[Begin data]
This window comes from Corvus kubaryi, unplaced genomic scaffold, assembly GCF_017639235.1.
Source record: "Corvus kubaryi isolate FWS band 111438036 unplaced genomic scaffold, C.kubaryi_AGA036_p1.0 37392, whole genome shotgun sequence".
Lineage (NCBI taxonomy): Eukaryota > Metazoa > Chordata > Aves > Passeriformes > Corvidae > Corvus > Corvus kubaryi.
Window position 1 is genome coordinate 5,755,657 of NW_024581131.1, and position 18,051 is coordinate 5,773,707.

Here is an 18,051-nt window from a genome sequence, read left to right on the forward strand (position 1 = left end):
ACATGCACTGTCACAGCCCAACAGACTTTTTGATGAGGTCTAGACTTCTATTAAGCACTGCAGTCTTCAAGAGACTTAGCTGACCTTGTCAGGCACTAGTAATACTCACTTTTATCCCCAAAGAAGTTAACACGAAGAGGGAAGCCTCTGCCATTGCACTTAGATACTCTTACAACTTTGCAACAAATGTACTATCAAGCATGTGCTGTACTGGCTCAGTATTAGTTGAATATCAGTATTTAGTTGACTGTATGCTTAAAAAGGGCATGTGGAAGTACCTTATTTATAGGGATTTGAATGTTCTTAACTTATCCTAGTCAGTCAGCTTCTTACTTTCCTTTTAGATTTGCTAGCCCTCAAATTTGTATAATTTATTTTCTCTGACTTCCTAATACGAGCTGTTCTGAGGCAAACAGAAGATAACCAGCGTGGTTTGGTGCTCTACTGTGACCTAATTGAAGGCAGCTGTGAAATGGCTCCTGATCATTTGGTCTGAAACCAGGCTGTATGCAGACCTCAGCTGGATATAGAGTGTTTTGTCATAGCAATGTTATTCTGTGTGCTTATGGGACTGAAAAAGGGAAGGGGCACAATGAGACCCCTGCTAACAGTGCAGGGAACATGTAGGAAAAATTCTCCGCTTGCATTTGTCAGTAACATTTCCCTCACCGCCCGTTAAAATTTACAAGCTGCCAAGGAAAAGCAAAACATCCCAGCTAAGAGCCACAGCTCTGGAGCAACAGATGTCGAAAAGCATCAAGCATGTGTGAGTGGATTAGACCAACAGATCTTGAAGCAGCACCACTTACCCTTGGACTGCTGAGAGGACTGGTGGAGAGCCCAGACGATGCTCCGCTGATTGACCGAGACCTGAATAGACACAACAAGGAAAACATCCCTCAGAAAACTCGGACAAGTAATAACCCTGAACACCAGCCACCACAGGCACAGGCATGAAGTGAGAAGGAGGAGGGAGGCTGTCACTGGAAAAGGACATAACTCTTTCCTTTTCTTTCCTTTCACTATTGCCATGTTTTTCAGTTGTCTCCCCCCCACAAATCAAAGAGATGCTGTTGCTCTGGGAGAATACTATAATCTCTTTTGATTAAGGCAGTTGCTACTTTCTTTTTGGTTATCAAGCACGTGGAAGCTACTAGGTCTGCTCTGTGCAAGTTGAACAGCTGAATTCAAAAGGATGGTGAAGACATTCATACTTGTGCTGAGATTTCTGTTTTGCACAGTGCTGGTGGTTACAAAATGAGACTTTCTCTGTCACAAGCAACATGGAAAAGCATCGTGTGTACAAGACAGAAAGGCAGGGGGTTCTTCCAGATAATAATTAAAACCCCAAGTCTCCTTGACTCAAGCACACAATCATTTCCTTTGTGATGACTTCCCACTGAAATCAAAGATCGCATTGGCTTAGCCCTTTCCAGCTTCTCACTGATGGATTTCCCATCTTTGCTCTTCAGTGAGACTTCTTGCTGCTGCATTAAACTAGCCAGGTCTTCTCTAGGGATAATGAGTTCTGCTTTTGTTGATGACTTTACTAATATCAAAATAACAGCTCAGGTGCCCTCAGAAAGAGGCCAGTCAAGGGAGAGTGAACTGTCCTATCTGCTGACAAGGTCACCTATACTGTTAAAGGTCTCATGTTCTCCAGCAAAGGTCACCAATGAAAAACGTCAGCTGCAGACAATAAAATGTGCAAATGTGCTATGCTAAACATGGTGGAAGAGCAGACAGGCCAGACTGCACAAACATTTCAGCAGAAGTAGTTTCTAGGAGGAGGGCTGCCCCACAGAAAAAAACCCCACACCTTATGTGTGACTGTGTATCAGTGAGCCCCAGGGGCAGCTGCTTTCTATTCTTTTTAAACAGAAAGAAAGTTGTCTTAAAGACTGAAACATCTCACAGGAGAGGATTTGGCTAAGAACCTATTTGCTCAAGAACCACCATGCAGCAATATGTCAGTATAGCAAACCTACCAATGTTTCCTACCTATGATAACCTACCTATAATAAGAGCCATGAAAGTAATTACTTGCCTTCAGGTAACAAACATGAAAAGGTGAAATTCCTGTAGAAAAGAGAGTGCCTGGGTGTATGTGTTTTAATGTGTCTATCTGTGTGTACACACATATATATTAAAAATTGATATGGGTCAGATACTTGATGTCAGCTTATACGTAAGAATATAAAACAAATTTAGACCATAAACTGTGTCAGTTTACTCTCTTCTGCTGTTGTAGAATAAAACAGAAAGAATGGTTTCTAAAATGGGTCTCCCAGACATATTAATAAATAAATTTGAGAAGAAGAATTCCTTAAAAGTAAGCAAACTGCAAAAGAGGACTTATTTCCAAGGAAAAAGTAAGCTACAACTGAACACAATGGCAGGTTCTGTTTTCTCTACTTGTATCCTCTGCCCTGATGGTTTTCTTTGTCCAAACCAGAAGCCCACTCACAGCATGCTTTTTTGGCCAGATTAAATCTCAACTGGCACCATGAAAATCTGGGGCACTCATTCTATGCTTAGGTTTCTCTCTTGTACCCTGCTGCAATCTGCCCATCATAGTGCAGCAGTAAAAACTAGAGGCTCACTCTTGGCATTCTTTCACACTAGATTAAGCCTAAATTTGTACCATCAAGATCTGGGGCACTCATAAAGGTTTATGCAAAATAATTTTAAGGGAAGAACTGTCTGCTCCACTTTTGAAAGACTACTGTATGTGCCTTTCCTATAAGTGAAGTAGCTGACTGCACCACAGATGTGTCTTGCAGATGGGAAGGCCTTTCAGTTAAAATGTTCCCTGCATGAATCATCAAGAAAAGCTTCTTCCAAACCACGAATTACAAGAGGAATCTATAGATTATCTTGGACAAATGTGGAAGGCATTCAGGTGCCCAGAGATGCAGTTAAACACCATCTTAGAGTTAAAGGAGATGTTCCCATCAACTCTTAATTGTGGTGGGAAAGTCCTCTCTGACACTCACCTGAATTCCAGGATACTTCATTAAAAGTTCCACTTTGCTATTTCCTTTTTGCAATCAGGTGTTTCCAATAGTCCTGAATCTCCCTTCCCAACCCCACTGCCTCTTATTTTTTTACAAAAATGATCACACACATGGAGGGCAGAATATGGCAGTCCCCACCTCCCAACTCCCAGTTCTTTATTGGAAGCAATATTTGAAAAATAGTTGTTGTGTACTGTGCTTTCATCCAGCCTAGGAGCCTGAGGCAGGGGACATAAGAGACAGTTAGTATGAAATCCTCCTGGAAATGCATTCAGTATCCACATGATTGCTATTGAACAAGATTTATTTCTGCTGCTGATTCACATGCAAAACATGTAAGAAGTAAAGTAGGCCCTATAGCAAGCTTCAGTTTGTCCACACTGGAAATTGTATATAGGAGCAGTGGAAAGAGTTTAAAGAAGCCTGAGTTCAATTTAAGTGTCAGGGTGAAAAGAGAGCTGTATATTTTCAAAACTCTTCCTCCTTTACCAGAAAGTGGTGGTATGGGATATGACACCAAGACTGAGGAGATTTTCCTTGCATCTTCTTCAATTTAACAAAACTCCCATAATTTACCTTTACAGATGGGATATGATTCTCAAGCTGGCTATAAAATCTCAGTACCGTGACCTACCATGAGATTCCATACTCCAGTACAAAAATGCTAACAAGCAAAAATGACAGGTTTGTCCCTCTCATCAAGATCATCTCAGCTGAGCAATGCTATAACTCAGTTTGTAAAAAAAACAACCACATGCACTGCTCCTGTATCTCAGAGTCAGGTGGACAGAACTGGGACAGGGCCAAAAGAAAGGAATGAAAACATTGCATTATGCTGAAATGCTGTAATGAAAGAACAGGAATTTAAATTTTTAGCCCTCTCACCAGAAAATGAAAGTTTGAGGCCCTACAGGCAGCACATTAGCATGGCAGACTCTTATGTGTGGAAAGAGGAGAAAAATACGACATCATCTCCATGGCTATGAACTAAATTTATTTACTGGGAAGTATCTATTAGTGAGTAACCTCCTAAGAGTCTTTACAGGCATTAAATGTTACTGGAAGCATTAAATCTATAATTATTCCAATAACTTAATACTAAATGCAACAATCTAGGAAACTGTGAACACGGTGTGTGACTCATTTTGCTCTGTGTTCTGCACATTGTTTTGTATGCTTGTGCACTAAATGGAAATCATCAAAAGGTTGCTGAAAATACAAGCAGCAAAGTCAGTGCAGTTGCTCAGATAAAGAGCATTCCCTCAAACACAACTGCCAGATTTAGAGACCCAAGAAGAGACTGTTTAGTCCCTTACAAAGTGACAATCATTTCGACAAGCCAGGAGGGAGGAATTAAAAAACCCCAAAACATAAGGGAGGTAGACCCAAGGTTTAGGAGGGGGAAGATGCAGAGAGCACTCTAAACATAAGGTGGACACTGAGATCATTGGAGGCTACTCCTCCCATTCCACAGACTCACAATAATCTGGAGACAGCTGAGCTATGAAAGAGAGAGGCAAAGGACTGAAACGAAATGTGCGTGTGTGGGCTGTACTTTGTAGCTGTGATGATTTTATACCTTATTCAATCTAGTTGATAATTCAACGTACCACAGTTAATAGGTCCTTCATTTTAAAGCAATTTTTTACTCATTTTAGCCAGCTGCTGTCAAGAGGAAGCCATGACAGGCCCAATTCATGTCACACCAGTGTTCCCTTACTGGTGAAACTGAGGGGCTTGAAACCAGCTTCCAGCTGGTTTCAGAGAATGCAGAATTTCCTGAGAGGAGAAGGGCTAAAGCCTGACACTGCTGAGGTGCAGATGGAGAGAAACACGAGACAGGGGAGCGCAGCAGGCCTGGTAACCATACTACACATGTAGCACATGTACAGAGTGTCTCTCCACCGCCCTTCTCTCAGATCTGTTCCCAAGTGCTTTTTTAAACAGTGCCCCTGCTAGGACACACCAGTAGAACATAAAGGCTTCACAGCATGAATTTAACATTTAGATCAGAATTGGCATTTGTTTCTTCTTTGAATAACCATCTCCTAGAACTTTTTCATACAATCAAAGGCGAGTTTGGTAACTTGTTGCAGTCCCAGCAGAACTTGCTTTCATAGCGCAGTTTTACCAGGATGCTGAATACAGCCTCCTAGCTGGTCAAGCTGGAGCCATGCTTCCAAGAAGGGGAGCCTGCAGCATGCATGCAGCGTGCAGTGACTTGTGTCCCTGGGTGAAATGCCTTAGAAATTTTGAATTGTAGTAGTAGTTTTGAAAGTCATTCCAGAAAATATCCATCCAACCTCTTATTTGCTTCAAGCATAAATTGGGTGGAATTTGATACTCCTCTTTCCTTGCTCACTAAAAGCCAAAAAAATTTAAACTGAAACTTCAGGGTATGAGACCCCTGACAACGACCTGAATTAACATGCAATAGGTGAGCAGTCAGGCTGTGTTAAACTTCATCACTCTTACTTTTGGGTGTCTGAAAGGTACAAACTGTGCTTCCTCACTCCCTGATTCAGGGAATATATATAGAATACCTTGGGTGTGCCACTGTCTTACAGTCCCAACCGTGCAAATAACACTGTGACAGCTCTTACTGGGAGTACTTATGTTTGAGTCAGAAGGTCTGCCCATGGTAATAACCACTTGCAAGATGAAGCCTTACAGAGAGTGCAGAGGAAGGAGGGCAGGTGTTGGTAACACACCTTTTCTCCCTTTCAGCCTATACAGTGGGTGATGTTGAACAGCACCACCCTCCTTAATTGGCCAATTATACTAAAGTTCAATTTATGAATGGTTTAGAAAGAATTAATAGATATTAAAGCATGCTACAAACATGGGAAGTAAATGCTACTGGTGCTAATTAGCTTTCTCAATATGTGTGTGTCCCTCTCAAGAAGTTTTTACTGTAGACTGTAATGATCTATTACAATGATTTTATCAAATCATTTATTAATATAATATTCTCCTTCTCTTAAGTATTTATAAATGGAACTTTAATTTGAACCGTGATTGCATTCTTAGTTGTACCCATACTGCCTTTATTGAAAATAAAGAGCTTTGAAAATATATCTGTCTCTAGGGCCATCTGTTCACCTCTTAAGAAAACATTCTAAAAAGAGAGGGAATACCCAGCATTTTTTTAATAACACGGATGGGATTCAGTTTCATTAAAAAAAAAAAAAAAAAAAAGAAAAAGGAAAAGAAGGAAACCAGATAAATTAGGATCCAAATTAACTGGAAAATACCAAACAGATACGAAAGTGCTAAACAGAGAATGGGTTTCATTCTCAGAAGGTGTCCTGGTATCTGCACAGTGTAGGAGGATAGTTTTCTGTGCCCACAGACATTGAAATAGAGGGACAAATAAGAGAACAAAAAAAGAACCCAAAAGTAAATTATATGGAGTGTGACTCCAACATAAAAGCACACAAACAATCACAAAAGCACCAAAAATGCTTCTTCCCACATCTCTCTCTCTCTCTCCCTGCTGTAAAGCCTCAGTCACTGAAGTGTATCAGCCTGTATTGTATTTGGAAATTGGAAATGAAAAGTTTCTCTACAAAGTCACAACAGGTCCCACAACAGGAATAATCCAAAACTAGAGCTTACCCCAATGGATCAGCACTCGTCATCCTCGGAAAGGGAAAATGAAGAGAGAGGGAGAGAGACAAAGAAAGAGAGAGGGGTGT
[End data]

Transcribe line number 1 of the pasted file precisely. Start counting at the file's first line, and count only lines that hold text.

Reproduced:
This window comes from Corvus kubaryi, unplaced genomic scaffold, assembly GCF_017639235.1.